NASA’s Earth Science Mission seeks to understand Earth’s systems and their responses to natural and anthropogenic (human-made) changes. A fleet of satellites in NASA’s Earth Observing System gives scientists the global, long-term measurements they need to connect the atmosphere (air), lithosphere (land), hydrosphere (water), cryosphere (snow/ice), and biosphere (life) as a single system.
Earth is currently in a period of warming. Over the last century, Earth’s average temperature rose about 1.1°F (0.6°C). In the last two decades, the rate of our world’s warming accelerated and scientists predict that the globe will continue to warm over the course of the 21st century. Is this warming trend a reason for concern? After all, our world has witnessed extreme warm periods before, such as during the time of the dinosaurs. Earth has also seen numerous ice ages on roughly 11,000-year cycles for at least the last million years. So, change is perhaps the only constant in Earth’s 4.5-billion-year history.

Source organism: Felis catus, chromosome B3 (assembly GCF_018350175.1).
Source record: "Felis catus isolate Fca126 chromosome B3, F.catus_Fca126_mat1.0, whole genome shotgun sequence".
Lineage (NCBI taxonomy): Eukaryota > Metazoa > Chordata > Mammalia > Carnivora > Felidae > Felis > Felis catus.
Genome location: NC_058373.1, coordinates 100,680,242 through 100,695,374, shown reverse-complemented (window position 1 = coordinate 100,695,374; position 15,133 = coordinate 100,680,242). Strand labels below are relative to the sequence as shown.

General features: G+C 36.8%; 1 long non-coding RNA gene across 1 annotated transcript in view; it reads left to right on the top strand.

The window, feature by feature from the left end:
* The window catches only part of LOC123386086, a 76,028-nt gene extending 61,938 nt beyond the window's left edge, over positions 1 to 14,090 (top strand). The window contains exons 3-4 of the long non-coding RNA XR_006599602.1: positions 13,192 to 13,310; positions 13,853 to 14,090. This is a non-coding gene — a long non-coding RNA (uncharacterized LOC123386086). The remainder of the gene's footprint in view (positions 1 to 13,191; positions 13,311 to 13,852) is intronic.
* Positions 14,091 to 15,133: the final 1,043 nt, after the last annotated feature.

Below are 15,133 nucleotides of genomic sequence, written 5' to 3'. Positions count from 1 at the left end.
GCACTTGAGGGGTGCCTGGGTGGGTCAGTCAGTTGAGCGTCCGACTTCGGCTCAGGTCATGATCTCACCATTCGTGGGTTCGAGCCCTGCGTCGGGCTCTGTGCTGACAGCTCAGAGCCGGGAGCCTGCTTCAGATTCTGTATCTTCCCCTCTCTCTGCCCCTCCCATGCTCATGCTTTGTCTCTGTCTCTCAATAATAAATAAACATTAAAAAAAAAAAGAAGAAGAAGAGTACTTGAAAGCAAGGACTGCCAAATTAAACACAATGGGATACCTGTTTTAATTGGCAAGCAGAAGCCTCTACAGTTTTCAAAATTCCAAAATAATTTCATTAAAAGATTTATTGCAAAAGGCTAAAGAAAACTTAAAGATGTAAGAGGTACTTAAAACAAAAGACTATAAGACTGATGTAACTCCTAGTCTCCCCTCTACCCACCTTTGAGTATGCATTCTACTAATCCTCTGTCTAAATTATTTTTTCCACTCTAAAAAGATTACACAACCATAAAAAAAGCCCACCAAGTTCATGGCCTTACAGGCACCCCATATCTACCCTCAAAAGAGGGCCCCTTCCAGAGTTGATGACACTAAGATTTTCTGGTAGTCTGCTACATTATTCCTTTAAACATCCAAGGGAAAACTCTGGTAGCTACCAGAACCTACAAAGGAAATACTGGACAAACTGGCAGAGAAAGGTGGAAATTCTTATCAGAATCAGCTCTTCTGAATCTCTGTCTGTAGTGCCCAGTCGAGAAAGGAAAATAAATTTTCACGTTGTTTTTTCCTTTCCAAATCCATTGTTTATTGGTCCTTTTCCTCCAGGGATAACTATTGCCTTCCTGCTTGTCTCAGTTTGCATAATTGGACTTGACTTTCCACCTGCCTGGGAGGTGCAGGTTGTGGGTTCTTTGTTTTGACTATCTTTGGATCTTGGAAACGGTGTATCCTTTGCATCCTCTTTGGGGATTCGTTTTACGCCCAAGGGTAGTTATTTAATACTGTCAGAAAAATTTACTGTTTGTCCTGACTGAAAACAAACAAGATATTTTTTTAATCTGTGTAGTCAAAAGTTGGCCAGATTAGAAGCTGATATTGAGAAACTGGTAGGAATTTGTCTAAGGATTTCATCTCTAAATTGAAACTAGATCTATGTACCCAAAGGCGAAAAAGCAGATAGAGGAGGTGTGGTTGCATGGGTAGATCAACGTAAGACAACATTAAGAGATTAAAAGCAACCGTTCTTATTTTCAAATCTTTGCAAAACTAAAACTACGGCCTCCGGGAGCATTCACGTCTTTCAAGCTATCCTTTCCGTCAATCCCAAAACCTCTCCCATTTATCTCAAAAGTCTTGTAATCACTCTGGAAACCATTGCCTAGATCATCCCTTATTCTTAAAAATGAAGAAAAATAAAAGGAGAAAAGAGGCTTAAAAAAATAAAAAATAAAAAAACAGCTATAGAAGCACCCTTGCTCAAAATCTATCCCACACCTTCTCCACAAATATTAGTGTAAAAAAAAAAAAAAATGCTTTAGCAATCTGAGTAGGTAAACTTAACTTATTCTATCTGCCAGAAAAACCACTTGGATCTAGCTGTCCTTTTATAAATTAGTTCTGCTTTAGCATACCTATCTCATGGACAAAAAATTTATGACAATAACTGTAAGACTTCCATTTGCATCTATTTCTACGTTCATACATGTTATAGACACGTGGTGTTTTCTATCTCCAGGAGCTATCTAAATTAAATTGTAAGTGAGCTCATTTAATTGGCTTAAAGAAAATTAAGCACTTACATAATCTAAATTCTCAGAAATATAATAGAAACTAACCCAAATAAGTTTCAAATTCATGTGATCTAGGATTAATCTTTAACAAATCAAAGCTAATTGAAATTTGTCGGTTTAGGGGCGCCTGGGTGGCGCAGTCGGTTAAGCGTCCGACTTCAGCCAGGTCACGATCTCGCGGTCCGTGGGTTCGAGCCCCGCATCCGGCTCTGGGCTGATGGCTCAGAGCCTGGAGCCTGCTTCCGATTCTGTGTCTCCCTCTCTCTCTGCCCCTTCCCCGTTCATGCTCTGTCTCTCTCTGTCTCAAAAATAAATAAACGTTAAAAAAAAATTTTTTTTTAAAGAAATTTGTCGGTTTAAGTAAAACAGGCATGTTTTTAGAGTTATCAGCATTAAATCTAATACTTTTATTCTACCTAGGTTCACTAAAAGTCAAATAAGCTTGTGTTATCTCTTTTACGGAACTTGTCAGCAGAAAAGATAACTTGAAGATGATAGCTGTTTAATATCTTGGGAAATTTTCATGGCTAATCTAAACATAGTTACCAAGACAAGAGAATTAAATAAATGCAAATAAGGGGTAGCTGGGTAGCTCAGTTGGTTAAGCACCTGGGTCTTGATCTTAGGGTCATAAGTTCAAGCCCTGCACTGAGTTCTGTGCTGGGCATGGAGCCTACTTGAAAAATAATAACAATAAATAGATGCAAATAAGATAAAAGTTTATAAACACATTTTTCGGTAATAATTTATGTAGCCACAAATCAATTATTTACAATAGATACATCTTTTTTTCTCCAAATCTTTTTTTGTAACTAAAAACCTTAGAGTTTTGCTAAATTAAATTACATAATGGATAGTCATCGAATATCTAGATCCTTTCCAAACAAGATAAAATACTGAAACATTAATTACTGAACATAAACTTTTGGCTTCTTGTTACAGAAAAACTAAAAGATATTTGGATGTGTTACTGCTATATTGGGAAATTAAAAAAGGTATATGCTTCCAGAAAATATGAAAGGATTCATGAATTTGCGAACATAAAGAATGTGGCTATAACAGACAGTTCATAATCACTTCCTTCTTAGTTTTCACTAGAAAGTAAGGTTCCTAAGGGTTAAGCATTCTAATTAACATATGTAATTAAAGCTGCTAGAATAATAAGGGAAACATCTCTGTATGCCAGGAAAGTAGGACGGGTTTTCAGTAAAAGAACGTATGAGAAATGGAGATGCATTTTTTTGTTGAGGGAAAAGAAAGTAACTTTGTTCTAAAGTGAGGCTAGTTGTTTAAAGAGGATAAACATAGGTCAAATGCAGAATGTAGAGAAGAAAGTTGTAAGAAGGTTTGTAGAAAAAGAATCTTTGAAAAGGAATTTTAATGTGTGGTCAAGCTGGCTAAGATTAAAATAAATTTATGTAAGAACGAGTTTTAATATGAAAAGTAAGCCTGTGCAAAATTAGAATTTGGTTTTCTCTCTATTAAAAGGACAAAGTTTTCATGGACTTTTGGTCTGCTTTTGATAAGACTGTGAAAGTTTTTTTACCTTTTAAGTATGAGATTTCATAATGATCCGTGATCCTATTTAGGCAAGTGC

The greatest minds of the last century perceived wondrous things about the universe itself—the Big Bang and black holes, dark matter and dark energy, and the nature of space and time. Their theories challenge NASA to use its presence in space to put them to the test. NASA’s Great Observatories are taking us to the limits of the theories proposed by Einstein, Hubble, Spitzer and Chandrasekhar. We are now poised to move beyond. Having measured the age of the universe, we now seek to explore its ultimate extremes—its stupendous birth, the edges of space and time near black holes, and the darkest space between galaxies. Having exploited nearly the full spectrum of light, we will explore using gravitational waves in space-time. Seeking to understand the relationship between the smallest of subatomic particles and the vast expanse of the cosmos. Having discovered more than a hundred giant planets around other stars, we now seek to ﬁnd Earth-like planets in other solar systems. This is NASA’s science vision: the scientific exploration of our planet, other planets and planetary bodies, our star system in its entirety, and the universe beyond. In so doing, we lay the intellectual foundation for the robotic and human expeditions of the future. What follows is NASA’s plan for turning this vision into scientific discovery.
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